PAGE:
Invocation of the Son

Since I haven’t posted since October, here’s a poem for you.

I’ve been toying for a while with the idea of writing a cycle based on the traditional missal sequence. Not much progress has been made so far, but this short invocation is inspired by that idea.

Invocation of the Son

Heavenly hosts are quite silenced before this vast miracle.
Great terrible creatures who shout their praise to the First and Last
beyond beginning or end, whose immortal voices shake the pillars
that hold time and eternity upright—Holy, holy, holy—
who lift themselves on gleaming pinions as far as East and West,
who always with fiery eyes behold the ever-burning Flame—
Now at His word they are all dumb and meek and still in wonder:

A mother cooks a simple supper for her large and rowdy family,
adding too much salt to the mixed vegetables, and the constant Flame
still consumes her heart and lights her face. A young man,
sinking to his knees in a dark storage room, rises from the workplace
directly from the dirt into the presence of the Lofty One.
First and last meet in the rounded softness of a newborn child
as they once met in a virgin’s womb—for the Word is flesh.

I’ve noticed (perhaps you have as well) that my poetry has become much more straightforward than it was several years ago, much less cryptic. This shift hasn’t been intentional, but I’m not dissatisfied with it. What do you think? Do you consider my earlier poems on this site inaccessible? Do you find this simplistic? I’d also like feedback on the ideal form and content of an alternative Anabaptist mass or even a broader liturgy.


Our kaleidoscope
is rolling through rural New York,
top down, sun shining, upstate maize tasselling
in the September heat
of this endless Sunday.

A Smokie and a trash fire 
watch the road a quarter mile apart.
We don’t watch them back–
our eyes are full of alt-rock tunes,
sneakers, Pringles, and tangled whiskers.

Cumulus hangs from the blue of the sky,
but we are neither just nor unjust. 

Purple thistles reach from the ditches,
cursed and blessed with life like us.

Our vital lenses
fog from time to time, 
but we’ll push on, if we can hold together,
toward the north, toward the border,
toward God-knows-where.


New year, new page…

It feels like an age since my last post. It’s been an age, to tell the truth. But here’s a poem (I’ll get back to prose eventually—I promise!) fit for a new year: a poem about life and death, about outer space and inner peace. Enjoy!

Reach, boy,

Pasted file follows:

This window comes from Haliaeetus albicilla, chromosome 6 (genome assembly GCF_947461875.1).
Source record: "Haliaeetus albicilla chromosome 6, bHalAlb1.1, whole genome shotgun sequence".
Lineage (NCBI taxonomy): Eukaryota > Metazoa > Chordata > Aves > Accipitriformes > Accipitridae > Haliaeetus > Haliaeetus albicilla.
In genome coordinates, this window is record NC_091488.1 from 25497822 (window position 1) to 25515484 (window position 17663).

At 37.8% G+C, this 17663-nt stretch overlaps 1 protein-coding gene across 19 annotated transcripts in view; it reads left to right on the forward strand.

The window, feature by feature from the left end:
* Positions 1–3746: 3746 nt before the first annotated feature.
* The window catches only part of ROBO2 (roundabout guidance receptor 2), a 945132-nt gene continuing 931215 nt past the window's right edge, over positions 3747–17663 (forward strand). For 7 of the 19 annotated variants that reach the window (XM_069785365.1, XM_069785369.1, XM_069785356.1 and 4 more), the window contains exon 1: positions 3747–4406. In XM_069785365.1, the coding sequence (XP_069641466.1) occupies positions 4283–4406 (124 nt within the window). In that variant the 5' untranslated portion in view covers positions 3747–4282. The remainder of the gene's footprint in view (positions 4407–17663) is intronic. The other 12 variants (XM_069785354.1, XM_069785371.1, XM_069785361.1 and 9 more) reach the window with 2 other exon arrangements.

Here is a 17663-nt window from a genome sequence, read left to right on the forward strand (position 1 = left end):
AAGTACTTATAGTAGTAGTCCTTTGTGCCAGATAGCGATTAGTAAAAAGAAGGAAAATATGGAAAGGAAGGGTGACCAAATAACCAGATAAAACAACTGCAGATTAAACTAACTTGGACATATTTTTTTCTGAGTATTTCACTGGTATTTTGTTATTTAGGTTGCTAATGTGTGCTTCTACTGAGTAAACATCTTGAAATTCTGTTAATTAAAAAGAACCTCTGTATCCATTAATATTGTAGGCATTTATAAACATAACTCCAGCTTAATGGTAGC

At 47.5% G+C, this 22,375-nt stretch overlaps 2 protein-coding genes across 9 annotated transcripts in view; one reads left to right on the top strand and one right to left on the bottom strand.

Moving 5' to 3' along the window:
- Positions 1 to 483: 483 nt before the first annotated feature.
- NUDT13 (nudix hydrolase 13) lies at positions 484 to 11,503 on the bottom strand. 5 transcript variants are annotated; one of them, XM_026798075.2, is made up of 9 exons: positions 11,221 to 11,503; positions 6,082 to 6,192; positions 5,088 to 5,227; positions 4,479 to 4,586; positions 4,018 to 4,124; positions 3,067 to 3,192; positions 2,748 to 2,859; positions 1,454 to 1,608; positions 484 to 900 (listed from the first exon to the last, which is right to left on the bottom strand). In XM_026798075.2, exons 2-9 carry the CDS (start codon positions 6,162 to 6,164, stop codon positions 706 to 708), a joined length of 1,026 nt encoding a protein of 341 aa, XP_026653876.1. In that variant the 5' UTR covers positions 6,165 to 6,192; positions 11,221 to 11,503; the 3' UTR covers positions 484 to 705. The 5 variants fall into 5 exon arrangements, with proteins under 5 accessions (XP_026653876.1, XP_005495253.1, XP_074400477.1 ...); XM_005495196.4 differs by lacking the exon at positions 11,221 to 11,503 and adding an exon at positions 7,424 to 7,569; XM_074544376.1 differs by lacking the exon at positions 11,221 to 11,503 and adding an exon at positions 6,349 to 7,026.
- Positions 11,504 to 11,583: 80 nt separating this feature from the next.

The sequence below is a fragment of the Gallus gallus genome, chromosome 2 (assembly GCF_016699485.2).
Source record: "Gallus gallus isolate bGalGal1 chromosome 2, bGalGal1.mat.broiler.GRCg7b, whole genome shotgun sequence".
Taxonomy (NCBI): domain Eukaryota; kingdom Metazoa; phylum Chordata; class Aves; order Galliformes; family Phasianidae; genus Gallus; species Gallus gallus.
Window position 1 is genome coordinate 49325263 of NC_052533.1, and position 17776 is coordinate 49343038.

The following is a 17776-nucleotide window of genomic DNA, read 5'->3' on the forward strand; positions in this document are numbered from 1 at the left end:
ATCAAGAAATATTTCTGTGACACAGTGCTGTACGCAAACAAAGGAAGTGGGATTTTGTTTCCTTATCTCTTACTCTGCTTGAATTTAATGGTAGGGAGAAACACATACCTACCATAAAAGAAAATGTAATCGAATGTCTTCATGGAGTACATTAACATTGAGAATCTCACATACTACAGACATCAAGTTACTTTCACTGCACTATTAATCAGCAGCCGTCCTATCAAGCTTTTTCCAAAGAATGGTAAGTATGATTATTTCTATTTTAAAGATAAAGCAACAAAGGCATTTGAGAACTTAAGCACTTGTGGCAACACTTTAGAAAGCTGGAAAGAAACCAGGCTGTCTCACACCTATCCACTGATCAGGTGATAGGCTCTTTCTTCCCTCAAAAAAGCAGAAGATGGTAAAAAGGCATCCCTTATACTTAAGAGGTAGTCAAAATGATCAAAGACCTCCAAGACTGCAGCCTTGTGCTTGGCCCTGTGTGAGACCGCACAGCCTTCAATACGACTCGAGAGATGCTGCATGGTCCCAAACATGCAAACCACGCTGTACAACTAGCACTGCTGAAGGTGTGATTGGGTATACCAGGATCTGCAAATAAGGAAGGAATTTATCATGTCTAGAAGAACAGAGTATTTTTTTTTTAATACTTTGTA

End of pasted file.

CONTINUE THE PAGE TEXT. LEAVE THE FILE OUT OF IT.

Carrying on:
catch the starlight.
Reach out and up,
grasp blue-cold Sirius, gold Capella,
thrust your hand toward the furnace of Betelgeuse.

Reach, boy, and
touch the hands that hold
stars in place.

Touch them if you can
put your fingers to the holes
from which light falls

So far.
So far to fall. Wouldn’t you rather
earth met sky
black on black, brass on iron, and a sudden spark,
a man at the horizon,

arms stretched?

Day Two

Yes, it’s been almost five months since I last posted. I have few excuses, really.

For three weeks in July and August, I toured Poland with the Hope Singers. Writing about a trip like mine can be hard—how does one accurately and objectively describe large-scale worldview adjustments? But here’s a poem (because who says poems need to be objective? Subjectivity is half their beauty) that begins to describe my tour experience. Or at least, it describes a program on our second day of tour.

Day Two 

have you seen
my heart?         I left it first
in Kolbuszowa, I think, at
the centrum kultury.         have you asked
Craig, the American?         have you asked
his wife?         his kids?         maybe
the lights guy knows

have you seen
my heart?         have you asked
our audience?         those unexpected people,
did they take it like they took
our program— our concert—
our muddled radośćią?         and call for
an encore?

have you seen
a heart full of prayer, and
half-learnt Polish texts, and connections
too vital to be faked?         a heart
full of sandwiches and coffee and hospitality?
have you seen  a heart
drenched,         a Szczebrzeszyn chrząszcz*
in a summer thunderstorm,
in a sudden outpouring of
foreign grace?

*Wół mnie pyta: “Po cóż pan tak brzęczy w gąszczu?”
We’d stopped in Szczebrzeszyn earlier in the day to see the beetle. Plus, Brzechwa’s famous poem remains one of my outstanding memories of tour.

P.S. I love feedback. If you have questions or comments about the style or the content of my writing, leave them at the bottom of the page. Or message me privately via my contact page.

In principio

In the beginning was the Word.

That’s how it started. God spoke two words into the endless emptiness of eternity:

—Yehi ‘or, let there be light, and there was light.